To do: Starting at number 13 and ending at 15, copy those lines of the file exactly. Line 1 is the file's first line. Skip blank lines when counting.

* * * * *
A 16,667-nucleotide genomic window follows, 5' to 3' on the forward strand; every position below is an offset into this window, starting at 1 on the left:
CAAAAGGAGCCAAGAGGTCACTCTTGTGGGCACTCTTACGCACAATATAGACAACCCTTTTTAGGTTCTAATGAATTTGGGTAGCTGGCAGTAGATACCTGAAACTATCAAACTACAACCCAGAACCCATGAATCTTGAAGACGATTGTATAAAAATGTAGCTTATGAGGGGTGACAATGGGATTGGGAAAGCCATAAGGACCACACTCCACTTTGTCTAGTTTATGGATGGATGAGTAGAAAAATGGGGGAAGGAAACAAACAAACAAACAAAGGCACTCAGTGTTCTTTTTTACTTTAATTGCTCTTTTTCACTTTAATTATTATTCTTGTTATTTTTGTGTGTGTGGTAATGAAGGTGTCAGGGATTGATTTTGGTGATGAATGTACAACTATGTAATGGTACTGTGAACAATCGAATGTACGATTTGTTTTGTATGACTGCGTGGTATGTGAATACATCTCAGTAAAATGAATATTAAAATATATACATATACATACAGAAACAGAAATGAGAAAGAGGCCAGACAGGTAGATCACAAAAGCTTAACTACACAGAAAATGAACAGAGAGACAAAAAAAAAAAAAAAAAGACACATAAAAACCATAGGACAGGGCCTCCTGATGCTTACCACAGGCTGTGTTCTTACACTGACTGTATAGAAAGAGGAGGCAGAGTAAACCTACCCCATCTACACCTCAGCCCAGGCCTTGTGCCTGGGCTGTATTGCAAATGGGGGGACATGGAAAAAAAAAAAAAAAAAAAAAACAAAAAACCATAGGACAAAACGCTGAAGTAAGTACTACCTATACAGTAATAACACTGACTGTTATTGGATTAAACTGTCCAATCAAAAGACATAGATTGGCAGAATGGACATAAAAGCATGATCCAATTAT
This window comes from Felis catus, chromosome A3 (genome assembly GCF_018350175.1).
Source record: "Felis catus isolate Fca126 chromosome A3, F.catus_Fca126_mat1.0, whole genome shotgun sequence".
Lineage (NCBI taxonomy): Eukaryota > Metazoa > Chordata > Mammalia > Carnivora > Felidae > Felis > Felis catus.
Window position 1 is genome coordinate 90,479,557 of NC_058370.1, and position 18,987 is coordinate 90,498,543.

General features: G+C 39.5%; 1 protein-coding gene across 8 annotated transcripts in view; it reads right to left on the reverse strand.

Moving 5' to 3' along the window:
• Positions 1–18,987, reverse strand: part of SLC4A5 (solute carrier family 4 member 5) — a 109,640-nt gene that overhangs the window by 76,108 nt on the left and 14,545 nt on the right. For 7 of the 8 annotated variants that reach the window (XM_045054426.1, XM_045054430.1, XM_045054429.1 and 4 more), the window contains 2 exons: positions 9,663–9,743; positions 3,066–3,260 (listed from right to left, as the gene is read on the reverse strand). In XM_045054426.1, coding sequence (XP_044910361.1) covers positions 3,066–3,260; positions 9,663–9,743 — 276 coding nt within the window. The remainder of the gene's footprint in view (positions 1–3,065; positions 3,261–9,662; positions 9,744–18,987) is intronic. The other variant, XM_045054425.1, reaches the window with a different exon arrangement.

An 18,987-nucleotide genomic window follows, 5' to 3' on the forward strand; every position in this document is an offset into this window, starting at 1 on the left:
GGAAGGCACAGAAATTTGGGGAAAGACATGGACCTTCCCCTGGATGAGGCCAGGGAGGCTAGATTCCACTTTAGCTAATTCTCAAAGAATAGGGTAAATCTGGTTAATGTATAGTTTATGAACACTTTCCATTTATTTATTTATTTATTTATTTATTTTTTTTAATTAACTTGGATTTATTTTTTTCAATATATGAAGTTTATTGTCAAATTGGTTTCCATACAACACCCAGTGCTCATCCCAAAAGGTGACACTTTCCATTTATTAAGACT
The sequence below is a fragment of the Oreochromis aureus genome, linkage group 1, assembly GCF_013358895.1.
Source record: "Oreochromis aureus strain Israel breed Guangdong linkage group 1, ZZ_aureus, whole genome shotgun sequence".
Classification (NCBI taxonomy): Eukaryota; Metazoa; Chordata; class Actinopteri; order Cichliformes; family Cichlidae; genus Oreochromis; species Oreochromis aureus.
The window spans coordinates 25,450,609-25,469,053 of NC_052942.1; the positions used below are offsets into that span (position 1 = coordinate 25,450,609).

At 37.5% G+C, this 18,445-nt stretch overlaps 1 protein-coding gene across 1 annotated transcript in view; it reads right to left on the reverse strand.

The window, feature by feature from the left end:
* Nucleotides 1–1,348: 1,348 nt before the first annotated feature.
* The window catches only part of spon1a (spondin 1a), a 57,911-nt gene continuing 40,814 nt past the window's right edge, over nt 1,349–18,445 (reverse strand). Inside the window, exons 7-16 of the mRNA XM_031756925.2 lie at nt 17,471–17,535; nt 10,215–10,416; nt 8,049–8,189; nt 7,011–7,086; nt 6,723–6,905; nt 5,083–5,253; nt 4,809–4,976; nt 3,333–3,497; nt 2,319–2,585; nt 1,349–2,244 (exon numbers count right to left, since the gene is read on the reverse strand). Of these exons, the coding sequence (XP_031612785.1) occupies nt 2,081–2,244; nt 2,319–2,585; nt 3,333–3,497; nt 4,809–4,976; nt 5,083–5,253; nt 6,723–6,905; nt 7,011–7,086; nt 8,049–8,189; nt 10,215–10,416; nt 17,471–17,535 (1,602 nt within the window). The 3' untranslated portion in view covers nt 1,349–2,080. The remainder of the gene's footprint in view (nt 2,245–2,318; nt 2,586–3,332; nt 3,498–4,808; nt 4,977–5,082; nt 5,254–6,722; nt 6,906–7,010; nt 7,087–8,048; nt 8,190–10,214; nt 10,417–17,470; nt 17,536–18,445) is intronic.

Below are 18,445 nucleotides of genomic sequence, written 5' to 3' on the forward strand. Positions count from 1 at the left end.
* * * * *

Source record: "Oreochromis aureus strain Israel breed Guangdong linkage group 1, ZZ_aureus, whole genome shotgun sequence".
Classification (NCBI taxonomy): Eukaryota; Metazoa; Chordata; class Actinopteri; order Cichliformes; family Cichlidae; genus Oreochromis; species Oreochromis aureus.
The window spans coordinates 25,450,609-25,469,053 of NC_052942.1; the positions used below are offsets into that span (position 1 = coordinate 25,450,609).